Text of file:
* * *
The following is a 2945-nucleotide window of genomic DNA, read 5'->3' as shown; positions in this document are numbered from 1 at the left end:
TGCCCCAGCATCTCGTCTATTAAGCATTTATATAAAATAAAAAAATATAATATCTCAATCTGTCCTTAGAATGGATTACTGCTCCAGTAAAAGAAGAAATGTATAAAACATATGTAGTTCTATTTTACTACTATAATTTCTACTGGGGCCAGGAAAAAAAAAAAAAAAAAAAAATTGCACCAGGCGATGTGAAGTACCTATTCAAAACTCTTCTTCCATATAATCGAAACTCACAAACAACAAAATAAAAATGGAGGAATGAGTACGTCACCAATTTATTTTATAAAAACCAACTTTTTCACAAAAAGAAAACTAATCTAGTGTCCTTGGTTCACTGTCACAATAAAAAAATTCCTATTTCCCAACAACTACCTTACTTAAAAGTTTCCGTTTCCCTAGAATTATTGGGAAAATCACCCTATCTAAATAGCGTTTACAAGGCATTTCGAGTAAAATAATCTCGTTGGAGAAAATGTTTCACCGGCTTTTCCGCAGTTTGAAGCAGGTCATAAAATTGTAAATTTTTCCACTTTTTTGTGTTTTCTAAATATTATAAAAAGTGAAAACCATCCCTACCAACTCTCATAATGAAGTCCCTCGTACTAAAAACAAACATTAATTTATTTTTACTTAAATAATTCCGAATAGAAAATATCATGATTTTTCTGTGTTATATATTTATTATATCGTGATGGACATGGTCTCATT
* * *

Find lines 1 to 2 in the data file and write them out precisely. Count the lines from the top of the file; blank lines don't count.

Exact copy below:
The following is a 2945-nucleotide window of genomic DNA, read 5'->3' as shown; positions in this document are numbered from 1 at the left end:
TGCCCCAGCATCTCGTCTATTAAGCATTTATATAAAATAAAAAAATATAATATCTCAATCTGTCCTTAGAATGGATTACTGCTCCAGTAAAAGAAGAAATGTATAAAACATATGTAGTTCTATTTTACTACTATAATTTCTACTGGGGCCAGGAAAAAAAAAAAAAAAAAAAAATTGCACCAGGCGATGTGAAGTACCTATTCAAAACTCTTCTTCCATATAATCGAAACTCACAAACAACAAAATAAAAATGGAGGAATGAGTACGTCACCAATTTATTTTATAAAAACCAACTTTTTCACAAAAAGAAAACTAATCTAGTGTCCTTGGTTCACTGTCACAATAAAAAAATTCCTATTTCCCAACAACTACCTTACTTAAAAGTTTCCGTTTCCCTAGAATTATTGGGAAAATCACCCTATCTAAATAGCGTTTACAAGGCATTTCGAGTAAAATAATCTCGTTGGAGAAAATGTTTCACCGGCTTTTCCGCAGTTTGAAGCAGGTCATAAAATTGTAAATTTTTCCACTTTTTTGTGTTTTCTAAATATTATAAAAAGTGAAAACCATCCCTACCAACTCTCATAATGAAGTCCCTCGTACTAAAAACAAACATTAATTTATTTTTACTTAAATAATTCCGAATAGAAAATATCATGATTTTTCTGTGTTATATATTTATTATATCGTGATGGACATGGTCTCATT